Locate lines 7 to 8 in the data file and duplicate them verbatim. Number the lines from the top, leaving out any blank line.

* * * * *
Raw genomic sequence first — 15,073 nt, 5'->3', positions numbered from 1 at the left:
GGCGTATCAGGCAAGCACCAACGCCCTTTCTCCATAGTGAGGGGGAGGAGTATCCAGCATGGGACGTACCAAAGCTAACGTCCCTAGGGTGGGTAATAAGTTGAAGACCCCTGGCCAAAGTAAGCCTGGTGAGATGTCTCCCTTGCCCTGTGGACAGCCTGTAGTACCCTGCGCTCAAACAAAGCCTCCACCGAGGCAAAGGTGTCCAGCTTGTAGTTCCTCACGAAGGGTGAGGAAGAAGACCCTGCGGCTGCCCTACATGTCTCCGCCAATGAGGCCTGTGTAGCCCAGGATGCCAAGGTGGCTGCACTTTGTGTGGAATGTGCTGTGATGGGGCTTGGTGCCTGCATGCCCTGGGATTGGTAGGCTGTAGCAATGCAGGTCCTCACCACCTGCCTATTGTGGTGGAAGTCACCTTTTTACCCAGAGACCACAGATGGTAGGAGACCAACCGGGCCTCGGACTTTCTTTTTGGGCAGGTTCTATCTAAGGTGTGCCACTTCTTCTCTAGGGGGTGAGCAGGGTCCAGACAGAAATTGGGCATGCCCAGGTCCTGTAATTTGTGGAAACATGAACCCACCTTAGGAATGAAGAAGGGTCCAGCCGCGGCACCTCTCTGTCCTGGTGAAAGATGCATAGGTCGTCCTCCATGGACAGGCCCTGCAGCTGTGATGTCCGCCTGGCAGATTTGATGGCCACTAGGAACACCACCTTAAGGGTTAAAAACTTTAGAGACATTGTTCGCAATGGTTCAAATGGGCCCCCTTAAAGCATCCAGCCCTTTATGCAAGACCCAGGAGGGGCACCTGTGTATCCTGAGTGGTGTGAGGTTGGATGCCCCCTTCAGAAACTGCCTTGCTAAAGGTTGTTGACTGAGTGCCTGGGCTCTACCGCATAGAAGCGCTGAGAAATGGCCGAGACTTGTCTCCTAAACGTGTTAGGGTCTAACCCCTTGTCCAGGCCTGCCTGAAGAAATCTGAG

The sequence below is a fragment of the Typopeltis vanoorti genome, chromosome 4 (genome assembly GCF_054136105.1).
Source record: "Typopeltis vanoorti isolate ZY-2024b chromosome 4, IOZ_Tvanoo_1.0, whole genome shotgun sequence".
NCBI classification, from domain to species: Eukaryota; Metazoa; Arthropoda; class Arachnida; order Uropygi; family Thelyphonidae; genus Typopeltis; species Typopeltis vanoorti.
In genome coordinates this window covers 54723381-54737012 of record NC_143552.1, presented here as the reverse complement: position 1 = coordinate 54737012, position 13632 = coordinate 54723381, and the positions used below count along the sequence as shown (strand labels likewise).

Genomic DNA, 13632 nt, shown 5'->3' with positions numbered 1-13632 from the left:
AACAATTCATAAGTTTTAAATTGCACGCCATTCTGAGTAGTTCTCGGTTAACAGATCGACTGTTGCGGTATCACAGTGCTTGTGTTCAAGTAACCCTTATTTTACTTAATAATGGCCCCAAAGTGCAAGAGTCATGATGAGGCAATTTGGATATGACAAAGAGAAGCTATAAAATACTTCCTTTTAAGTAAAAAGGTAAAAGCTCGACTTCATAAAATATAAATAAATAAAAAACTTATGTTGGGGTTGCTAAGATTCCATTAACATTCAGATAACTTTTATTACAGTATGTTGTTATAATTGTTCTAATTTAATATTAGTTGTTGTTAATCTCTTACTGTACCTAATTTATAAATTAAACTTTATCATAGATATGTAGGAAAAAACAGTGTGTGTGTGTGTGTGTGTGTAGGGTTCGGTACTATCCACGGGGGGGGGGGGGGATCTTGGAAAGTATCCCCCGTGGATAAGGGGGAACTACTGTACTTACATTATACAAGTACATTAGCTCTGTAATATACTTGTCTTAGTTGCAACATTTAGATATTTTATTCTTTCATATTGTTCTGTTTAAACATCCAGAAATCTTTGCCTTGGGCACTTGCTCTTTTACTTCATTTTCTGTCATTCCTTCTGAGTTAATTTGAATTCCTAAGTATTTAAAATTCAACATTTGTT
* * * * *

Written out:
Genomic DNA, 13632 nt, shown 5'->3' with positions numbered 1-13632 from the left:
AACAATTCATAAGTTTTAAATTGCACGCCATTCTGAGTAGTTCTCGGTTAACAGATCGACTGTTGCGGTATCACAGTGCTTGTGTTCAAGTAACCCTTATTTTACTTAATAATGGCCCCAAAGTGCAAGAGTCATGATGAGGCAATTTGGATATGACAAAGAGAAGCTATAAAATACTTCCTTTTAAGTAAAAAGGTAAAAGCTCGACTTCATAAAATATAAATAAATAAAAAACTTATGTTGGGGTTGCTAAGATTCCATTAACATTCAGATAACTTTTATTACAGTATGTTGTTATAATTGTTCTAATTTAATATTAGTTGTTGTTAATCTCTTACTGTACCTAATTTATAAATTAAACTTTATCATAGATATGTAGGAAAAAACAGTGTGTGTGTGTGTGTGTGTGTAGGGTTCGGTACTATCCACGGGGGGGGGGGGGGATCTTGGAAAGTATCCCCCGTGGATAAGGGGGAACTACTGTACTTACATTATACAAGTACATTAGCTCTGTAATATACTTGTCTTAGTTGCAACATTTAGATATTTTATTCTTTCATATTGTTCTGTTTAAACATCCAGAAATCTTTGCCTTGGGCACTTGCTCTTTTACTTCATTTTCTGTCATTCCTTCTGAGTTAATTTGAATTCCTAAGTATTTAAAATTCAACATTTGTT